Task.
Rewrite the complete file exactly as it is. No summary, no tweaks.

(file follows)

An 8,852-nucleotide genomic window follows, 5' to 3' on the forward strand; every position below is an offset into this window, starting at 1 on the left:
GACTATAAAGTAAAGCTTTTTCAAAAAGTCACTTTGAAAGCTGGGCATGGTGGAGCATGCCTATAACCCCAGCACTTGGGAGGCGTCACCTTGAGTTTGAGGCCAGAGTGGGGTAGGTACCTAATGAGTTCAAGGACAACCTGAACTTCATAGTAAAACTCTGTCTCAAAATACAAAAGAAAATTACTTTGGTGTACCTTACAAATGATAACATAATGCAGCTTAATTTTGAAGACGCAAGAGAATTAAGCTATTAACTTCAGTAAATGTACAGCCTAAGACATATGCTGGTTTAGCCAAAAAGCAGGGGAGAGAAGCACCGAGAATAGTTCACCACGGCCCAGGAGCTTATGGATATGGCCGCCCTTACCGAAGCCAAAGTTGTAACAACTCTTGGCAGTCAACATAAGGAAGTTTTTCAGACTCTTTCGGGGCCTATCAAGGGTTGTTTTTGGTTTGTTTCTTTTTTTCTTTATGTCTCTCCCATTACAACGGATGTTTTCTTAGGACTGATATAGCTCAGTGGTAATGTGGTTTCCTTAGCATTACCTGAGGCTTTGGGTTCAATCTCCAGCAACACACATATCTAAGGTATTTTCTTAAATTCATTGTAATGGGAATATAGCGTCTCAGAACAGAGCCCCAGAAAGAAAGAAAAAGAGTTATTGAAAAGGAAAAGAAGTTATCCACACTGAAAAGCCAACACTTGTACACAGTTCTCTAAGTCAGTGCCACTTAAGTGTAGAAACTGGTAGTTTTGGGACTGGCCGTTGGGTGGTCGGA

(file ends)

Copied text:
An 8,852-nucleotide genomic window follows, 5' to 3' on the forward strand; every position below is an offset into this window, starting at 1 on the left:
GACTATAAAGTAAAGCTTTTTCAAAAAGTCACTTTGAAAGCTGGGCATGGTGGAGCATGCCTATAACCCCAGCACTTGGGAGGCGTCACCTTGAGTTTGAGGCCAGAGTGGGGTAGGTACCTAATGAGTTCAAGGACAACCTGAACTTCATAGTAAAACTCTGTCTCAAAATACAAAAGAAAATTACTTTGGTGTACCTTACAAATGATAACATAATGCAGCTTAATTTTGAAGACGCAAGAGAATTAAGCTATTAACTTCAGTAAATGTACAGCCTAAGACATATGCTGGTTTAGCCAAAAAGCAGGGGAGAGAAGCACCGAGAATAGTTCACCACGGCCCAGGAGCTTATGGATATGGCCGCCCTTACCGAAGCCAAAGTTGTAACAACTCTTGGCAGTCAACATAAGGAAGTTTTTCAGACTCTTTCGGGGCCTATCAAGGGTTGTTTTTGGTTTGTTTCTTTTTTTCTTTATGTCTCTCCCATTACAACGGATGTTTTCTTAGGACTGATATAGCTCAGTGGTAATGTGGTTTCCTTAGCATTACCTGAGGCTTTGGGTTCAATCTCCAGCAACACACATATCTAAGGTATTTTCTTAAATTCATTGTAATGGGAATATAGCGTCTCAGAACAGAGCCCCAGAAAGAAAGAAAAAGAGTTATTGAAAAGGAAAAGAAGTTATCCACACTGAAAAGCCAACACTTGTACACAGTTCTCTAAGTCAGTGCCACTTAAGTGTAGAAACTGGTAGTTTTGGGACTGGCCGTTGGGTGGTCGGA